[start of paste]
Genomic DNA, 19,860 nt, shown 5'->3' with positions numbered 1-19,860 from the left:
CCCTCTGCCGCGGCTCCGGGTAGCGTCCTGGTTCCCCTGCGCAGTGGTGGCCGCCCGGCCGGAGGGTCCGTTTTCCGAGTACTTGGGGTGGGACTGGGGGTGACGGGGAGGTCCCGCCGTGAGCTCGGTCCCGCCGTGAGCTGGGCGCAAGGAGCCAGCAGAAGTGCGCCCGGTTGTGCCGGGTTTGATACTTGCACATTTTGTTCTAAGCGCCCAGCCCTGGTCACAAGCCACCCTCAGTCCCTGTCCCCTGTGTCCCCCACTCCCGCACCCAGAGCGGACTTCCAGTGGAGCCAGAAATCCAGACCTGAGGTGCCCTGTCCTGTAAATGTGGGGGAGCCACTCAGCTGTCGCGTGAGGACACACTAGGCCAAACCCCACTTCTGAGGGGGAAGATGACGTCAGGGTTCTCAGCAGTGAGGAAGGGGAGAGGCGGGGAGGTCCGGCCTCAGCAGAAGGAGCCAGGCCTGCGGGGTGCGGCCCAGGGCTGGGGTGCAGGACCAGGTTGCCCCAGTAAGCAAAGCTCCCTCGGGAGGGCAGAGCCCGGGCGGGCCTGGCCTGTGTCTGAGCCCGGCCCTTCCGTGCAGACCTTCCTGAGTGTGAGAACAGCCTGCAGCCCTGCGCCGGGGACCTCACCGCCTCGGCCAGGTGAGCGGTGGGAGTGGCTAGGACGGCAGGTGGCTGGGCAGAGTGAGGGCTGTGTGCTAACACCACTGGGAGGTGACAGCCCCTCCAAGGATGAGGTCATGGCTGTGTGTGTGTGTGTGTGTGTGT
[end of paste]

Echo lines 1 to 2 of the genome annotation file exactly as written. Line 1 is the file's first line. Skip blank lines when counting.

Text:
Genomic DNA, 19,860 nt, shown 5'->3' with positions numbered 1-19,860 from the left:
CCCTCTGCCGCGGCTCCGGGTAGCGTCCTGGTTCCCCTGCGCAGTGGTGGCCGCCCGGCCGGAGGGTCCGTTTTCCGAGTACTTGGGGTGGGACTGGGGGTGACGGGGAGGTCCCGCCGTGAGCTCGGTCCCGCCGTGAGCTGGGCGCAAGGAGCCAGCAGAAGTGCGCCCGGTTGTGCCGGGTTTGATACTTGCACATTTTGTTCTAAGCGCCCAGCCCTGGTCACAAGCCACCCTCAGTCCCTGTCCCCTGTGTCCCCCACTCCCGCACCCAGAGCGGACTTCCAGTGGAGCCAGAAATCCAGACCTGAGGTGCCCTGTCCTGTAAATGTGGGGGAGCCACTCAGCTGTCGCGTGAGGACACACTAGGCCAAACCCCACTTCTGAGGGGGAAGATGACGTCAGGGTTCTCAGCAGTGAGGAAGGGGAGAGGCGGGGAGGTCCGGCCTCAGCAGAAGGAGCCAGGCCTGCGGGGTGCGGCCCAGGGCTGGGGTGCAGGACCAGGTTGCCCCAGTAAGCAAAGCTCCCTCGGGAGGGCAGAGCCCGGGCGGGCCTGGCCTGTGTCTGAGCCCGGCCCTTCCGTGCAGACCTTCCTGAGTGTGAGAACAGCCTGCAGCCCTGCGCCGGGGACCTCACCGCCTCGGCCAGGTGAGCGGTGGGAGTGGCTAGGACGGCAGGTGGCTGGGCAGAGTGAGGGCTGTGTGCTAACACCACTGGGAGGTGACAGCCCCTCCAAGGATGAGGTCATGGCTGTGTGTGTGTGTGTGTGTGTGT